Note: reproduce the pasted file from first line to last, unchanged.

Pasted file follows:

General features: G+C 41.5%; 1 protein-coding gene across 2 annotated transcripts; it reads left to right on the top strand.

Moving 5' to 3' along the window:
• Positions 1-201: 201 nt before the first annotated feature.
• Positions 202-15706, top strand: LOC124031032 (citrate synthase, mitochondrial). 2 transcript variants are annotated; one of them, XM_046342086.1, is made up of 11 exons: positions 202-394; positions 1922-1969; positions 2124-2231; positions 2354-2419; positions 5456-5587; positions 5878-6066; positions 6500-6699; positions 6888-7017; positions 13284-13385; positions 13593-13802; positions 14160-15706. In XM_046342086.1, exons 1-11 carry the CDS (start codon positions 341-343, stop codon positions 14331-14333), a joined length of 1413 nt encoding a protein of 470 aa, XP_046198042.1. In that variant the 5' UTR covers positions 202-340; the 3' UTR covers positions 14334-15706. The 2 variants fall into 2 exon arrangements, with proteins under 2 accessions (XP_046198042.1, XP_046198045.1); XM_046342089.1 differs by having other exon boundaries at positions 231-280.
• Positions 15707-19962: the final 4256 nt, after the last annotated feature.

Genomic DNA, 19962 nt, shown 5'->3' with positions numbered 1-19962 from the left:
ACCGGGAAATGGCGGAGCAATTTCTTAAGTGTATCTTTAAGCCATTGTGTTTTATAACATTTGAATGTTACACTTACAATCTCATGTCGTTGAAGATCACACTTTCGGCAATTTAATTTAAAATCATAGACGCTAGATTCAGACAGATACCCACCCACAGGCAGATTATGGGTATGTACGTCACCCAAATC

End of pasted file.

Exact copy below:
General features: G+C 41.5%; 1 protein-coding gene across 2 annotated transcripts; it reads left to right on the top strand.

Moving 5' to 3' along the window:
• Positions 1-201: 201 nt before the first annotated feature.
• Positions 202-15706, top strand: LOC124031032 (citrate synthase, mitochondrial). 2 transcript variants are annotated; one of them, XM_046342086.1, is made up of 11 exons: positions 202-394; positions 1922-1969; positions 2124-2231; positions 2354-2419; positions 5456-5587; positions 5878-6066; positions 6500-6699; positions 6888-7017; positions 13284-13385; positions 13593-13802; positions 14160-15706. In XM_046342086.1, exons 1-11 carry the CDS (start codon positions 341-343, stop codon positions 14331-14333), a joined length of 1413 nt encoding a protein of 470 aa, XP_046198042.1. In that variant the 5' UTR covers positions 202-340; the 3' UTR covers positions 14334-15706. The 2 variants fall into 2 exon arrangements, with proteins under 2 accessions (XP_046198042.1, XP_046198045.1); XM_046342089.1 differs by having other exon boundaries at positions 231-280.
• Positions 15707-19962: the final 4256 nt, after the last annotated feature.

Genomic DNA, 19962 nt, shown 5'->3' with positions numbered 1-19962 from the left:
ACCGGGAAATGGCGGAGCAATTTCTTAAGTGTATCTTTAAGCCATTGTGTTTTATAACATTTGAATGTTACACTTACAATCTCATGTCGTTGAAGATCACACTTTCGGCAATTTAATTTAAAATCATAGACGCTAGATTCAGACAGATACCCACCCACAGGCAGATTATGGGTATGTACGTCACCCAAATC